six, breakfasted at seven, and took exer- family owe to her! and what reason they cise after breakfast. In winter, or in have to call her blessed! She is, too, the rainy weather, his exercise consisted in mother of another mother in America, who chopping firewood. An amusing story is has reared thirteen children, all of whom are told of his wood-chopping. Lustily at walking with her in the way everlasting.” work one morning in his cellar in Percy When Mr. Jay had reached his eightyPlace, the quick ear of a policeman caught fourth year, and was also suffering under the reverberation of his blows, and at an attack of a painful disease, he deemed length, fancying that some operation was it right to resign his pulpit. It was in going on inconsistent with his own notions April, 1853, that he sent in his final resigof public order, the guardian of the peace nation. There had been some discomfort roared through the grating—“ I say, there, in the congregation, in consequence of what's all this noise about? What are difficulties that arose concerning the setyou doing there ?"
“What am I doing tlement of a co-pastor, or of supplies. here! I’m chopping wood. Has n't a But, with a generous cordiality, “the man a right to do what he likes in his Church assigned him an annuity of £200 own house ?" It can scarcely be neces per annum for life, out of the income of sary to say that the honest author of the the place.” But he did not live much “ Address to Masters of Families,” dis- longer. charged, in his own househeld, the duties For many years, he had anticipated the of a Christian master; and that the writer end of his career. On his meeting a good of the “ Morning and Evening Exercises,” old man once, this pithy colloquy took ministered faithfully at his own domestic place between them. “How do you do ?" altar.
said Jay. “I am longing to leave this On the completion of his fiftieth year as world,” said the weary pilgrim; “ I am pastor at Argyle Chapel, his flock held a tired of it.” “I am tired of it too," was sort of jubilee, and, on that occasion, a the reply ; “but I must work on, until it beautiful purse was presented to him, con- pleases God to give me rest.” And later, taining six hundred and fifty sovereigns he remarked, “ that he had known, in his fresh from the mint. Mr. Jay received time, many excellent and eminent men, all the gift, and turning to his wife, who was of whom were gone into eternity ; but,” present with him at the meeting convened said he, “ of late they all seem to stand on the occasion, addressed her thus :-“I nearer to me than they ever were.” The take this purse, and present it to you, truth is, that he was nearer them. The madam-to you, madam, who have always last hours of his life were calm. kept my purse, and therefore it is that it “On my referring,” says Rev. J. A. has been so well kept. Consider it en- James, “to that expression in the ninetytirely sacred for your pleasure, your use, first psalm, as applicable to his own case, your service, your comfort. I feel this to With long life will I satisfy him, and show be unexpected by you, but it is perfectly him my salvation ;'• Ah! he replied, “I deserved. Mr. Chairman and Christian have known the fulfillment of every part of friends, I am sure there is not one here the psalm but the last verse, and I shall but would acquiesce in this, if he knew know that in an hour.'" That hour soon the value of this lady as a wife for more He departed December 27th, 1853. than fifty years. I must mention the obligation the public are under to her-if I SWEDISH Names.-Few of the Swedish have been enabled to serve my genera- peasants have surnames, and in consetion—and how much she has raised her quence their children simply take their sex in my estimation; how much my father's Christian name in addition to their Church and congregation owe to her own: for example, if the father's name be watching over their pastor's health, whom Sven Larson, his sons', in consequence, she has cheered under all his trials, and would be Jan or Nils Svens-son; and his reminded of his duties, while she animated daughters', Maria or Eliza Svens-daughhim in their performance. How often The confusion that this system she has wiped the evening dews from his creates would be endless, were it not forehead, and freed him from interruption that in all matters of business the resiand embarrassments that he might be free dence of the party is usually attached to for his ork! How much also do my his name.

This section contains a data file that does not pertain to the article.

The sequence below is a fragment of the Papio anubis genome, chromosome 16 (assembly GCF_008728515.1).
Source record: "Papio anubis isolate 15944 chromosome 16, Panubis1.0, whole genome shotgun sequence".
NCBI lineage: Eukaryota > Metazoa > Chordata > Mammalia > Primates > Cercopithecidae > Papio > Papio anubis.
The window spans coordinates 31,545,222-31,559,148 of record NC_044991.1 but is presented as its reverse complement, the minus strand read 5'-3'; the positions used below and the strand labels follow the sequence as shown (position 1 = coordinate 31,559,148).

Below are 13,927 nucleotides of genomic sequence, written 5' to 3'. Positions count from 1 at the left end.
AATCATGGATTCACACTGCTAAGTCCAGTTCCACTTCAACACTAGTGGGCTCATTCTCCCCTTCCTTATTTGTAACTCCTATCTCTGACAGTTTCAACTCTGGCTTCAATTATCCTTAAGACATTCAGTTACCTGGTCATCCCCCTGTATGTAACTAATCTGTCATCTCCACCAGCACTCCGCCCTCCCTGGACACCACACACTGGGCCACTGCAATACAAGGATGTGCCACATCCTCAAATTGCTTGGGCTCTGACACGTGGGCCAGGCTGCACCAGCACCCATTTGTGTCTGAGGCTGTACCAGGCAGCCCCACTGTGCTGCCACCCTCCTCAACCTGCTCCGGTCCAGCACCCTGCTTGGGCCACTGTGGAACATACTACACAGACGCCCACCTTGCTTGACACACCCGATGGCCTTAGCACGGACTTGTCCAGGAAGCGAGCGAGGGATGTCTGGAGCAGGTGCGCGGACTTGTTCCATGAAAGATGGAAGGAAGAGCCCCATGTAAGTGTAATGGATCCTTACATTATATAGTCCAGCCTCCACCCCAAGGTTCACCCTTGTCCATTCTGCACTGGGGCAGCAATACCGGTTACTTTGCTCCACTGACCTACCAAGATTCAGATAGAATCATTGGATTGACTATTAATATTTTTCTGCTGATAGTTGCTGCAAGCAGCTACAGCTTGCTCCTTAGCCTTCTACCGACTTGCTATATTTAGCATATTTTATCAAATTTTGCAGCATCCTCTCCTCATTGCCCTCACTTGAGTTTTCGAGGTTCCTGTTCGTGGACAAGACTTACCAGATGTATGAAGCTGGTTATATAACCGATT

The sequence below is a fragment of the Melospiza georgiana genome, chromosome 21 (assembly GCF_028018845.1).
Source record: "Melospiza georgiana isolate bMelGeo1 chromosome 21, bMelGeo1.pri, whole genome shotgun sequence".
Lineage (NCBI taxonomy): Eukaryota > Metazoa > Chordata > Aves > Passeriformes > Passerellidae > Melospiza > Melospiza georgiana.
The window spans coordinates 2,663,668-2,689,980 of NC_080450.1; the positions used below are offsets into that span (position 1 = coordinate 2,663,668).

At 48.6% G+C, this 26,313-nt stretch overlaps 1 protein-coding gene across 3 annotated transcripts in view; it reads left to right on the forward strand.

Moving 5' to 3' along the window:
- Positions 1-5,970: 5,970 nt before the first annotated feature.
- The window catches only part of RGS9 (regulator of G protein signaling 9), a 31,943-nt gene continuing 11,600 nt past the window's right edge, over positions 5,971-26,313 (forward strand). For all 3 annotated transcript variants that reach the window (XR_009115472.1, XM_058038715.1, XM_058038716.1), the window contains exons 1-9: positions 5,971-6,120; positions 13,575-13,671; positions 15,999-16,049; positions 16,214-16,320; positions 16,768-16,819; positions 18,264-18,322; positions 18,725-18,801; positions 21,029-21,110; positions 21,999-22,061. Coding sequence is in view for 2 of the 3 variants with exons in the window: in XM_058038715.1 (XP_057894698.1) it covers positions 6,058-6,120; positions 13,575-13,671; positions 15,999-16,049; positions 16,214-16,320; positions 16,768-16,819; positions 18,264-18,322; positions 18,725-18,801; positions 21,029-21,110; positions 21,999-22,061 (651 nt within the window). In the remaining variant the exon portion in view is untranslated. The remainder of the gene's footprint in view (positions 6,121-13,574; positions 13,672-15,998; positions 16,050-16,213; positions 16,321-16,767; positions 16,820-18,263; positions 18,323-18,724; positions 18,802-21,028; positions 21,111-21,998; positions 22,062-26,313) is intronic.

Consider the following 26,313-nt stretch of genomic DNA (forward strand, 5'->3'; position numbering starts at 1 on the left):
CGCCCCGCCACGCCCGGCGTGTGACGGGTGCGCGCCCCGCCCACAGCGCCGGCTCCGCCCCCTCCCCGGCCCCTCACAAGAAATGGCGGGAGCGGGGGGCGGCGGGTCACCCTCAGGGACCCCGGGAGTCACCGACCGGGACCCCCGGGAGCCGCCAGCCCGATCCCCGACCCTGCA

GROUND PLAN OF THE CATACOMBS.
THE CATACOMBS OF ROME.
THEIR INSCRIPTIONS AND LESSONS.
Bishop Kip, on the Catacombs of edge ourselves indebted to Bishop Kip for Rome. Notwithstanding the meagerness much entertainment and no little instrucof their inscriptions and their very defect- tion, and we yield to the temptation to lay ive artistic execution, these memorials of before our readers, in a leisurely review, primitive Christianity are exceedingly some outlines of the subject, aided by his interesting and momentous for at least data and engravings. their negative evidence on certain ques What is the history, what the inscrip